If anyone seeks to read the book as a praise song, such will be disappointed. What I find in it is an unflattering, unpatronizing characterization of this iconic figure as a genius wrapped in dissembling contradictions. He was rich enough to ride in Mercedes Benz cars but poor enough to fight and get himself killed over a motorcycle; he was a Muslim who performed Hajj and, yet, was a bard for, and a participant in the shrines of Ogun and the Ogboni cult. The unsparing author gives every shade of opinion connected with the Ayinla story enough rooms to ventilate their points for and against him. The family of the man who killed him, perhaps for the first time, is able to speak for their hanged father and give their side of the story. “Ayinla was the aggressor,” Bayewumi’s son said forcefully. There are others too who insist that despite Ayinla’s success as a brand, he was an anikanjopon (a selfish man) who hated seeing anyone around him make waves like him. And yet, many of the other voices we hear in the book cast Ayinla as a generous giver almost to the point of profligacy.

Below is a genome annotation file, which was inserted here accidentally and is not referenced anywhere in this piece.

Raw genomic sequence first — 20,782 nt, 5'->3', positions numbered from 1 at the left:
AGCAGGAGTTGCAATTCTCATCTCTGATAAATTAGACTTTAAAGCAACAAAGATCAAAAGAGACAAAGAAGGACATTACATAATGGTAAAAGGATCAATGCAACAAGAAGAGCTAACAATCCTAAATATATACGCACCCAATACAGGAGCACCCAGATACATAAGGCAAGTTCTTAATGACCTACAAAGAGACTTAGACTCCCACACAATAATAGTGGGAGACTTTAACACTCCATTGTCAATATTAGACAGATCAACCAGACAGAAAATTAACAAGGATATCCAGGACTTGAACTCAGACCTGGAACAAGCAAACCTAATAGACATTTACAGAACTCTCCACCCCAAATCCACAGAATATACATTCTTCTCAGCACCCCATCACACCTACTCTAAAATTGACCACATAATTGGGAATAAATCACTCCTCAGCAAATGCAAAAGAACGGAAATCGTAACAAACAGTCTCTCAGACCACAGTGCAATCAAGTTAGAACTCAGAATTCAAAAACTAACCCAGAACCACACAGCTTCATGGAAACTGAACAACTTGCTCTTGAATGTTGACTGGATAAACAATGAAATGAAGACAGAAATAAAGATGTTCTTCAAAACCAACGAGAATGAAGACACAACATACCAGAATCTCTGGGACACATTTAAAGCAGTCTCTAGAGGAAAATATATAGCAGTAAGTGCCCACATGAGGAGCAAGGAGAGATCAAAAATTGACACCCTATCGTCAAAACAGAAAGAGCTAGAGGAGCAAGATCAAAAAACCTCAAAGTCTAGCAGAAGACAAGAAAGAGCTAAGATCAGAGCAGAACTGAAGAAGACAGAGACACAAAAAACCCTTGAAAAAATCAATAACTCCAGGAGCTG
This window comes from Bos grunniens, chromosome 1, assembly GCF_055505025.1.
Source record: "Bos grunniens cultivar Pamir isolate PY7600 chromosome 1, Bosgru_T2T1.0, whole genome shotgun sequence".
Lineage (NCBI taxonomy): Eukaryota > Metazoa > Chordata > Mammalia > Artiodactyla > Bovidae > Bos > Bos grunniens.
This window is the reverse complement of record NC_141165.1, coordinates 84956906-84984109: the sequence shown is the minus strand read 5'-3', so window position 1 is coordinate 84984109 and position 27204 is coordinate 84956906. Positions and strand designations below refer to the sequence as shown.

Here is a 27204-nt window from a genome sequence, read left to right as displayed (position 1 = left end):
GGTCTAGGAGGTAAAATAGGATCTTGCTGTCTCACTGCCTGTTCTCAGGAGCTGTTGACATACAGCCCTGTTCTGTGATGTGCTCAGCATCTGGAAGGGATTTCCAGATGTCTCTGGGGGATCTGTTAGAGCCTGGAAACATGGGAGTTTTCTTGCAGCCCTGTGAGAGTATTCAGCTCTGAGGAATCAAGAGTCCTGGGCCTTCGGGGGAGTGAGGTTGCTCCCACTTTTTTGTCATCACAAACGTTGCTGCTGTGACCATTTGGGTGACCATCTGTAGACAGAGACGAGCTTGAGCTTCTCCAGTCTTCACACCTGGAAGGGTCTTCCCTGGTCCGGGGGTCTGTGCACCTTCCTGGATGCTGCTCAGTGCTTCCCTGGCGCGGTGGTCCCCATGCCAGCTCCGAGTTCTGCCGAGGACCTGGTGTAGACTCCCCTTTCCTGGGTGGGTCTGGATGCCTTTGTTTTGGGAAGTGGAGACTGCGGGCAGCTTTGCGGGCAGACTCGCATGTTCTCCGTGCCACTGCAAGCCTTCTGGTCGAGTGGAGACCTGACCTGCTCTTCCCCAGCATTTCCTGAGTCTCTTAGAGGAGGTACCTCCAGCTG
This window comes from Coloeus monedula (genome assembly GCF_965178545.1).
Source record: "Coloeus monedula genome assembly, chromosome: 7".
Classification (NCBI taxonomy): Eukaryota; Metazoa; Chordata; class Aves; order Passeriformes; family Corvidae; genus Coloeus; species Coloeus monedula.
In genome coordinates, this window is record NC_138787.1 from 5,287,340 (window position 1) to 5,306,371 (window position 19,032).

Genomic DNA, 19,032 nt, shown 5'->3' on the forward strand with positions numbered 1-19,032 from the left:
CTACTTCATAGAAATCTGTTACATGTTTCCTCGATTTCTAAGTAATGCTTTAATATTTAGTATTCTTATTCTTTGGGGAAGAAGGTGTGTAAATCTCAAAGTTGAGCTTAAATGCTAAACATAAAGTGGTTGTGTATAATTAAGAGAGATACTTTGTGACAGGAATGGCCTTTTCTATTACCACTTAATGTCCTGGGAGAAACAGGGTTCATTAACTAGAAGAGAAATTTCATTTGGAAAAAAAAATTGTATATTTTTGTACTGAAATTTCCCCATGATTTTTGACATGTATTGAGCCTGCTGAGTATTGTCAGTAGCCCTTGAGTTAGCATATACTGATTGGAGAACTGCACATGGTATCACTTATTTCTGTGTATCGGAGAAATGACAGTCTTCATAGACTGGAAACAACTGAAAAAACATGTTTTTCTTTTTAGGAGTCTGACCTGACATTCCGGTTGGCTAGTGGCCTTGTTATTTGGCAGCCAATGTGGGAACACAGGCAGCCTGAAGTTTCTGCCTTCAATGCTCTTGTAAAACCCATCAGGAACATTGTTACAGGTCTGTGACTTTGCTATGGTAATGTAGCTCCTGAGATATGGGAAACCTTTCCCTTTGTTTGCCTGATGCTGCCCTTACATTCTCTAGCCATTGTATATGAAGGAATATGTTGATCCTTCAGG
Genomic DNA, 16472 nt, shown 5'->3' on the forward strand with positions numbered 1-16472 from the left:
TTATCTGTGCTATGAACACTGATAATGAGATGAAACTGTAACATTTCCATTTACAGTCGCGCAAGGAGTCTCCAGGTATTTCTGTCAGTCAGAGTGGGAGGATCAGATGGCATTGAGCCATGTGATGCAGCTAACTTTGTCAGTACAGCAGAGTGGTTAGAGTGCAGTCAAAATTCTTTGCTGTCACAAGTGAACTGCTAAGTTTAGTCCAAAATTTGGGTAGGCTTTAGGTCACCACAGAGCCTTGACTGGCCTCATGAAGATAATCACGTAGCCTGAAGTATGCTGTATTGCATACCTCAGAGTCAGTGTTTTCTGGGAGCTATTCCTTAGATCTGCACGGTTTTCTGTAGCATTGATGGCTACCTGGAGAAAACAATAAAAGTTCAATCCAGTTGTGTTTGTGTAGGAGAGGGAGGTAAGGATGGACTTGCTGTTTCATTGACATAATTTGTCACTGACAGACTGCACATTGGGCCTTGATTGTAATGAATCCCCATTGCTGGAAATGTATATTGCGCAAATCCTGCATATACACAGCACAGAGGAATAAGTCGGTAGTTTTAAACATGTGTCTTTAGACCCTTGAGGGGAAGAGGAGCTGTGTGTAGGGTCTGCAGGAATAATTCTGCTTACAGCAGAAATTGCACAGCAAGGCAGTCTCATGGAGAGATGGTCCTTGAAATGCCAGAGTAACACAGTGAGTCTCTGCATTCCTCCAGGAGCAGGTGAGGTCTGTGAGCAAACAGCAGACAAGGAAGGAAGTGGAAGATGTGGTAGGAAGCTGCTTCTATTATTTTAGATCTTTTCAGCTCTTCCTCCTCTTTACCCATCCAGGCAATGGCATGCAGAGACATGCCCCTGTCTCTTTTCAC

A man is never all beauty without blemish, so is this work. One of the strengths of the book ironically harbours its weakness. The author laced the story with songs after songs of Omowura. All lovers of Yoruba language will find the lyrics, well accented, a delight to read and sing along. But the author did not translate many of those beautiful, witty, pithy songs to English for non-Yoruba speaking readers to understand and savour. However, what such readers miss in the non-translation, they gain in the effusive examination and interpretations, by the author, of the thematic and philosophical imports of each of the songs.

There is also what I see as an unresolved issue of the name of Ayinla’s mother. The tragic hero surnamed himself ‘Omowura’- son of Wura. That presupposes that one of his parents – his mother, was Wura. But Wura is the abbreviated form of a name, a prefix which must have a headword. What is that to which Ayinla’s ‘Wura’ is affixed? The author on pages 39, 40 and 240 settles for Ayinla’s coinage ‘Wuramotu.’ Users of Yoruba language know that ‘Wuramotu’ is not a Yoruba name and certainly not a Yoruba word. The truth is Ayinla’s creative genius simply, maybe, impulsively, grafted an Arabic suffix – ‘mat’ (as in Wulemat/ Wulemotu) onto a Yoruba prefix and conveniently sang it as his mother’s name. Future studies may seek to find out if the real name is Wuraola or whatever.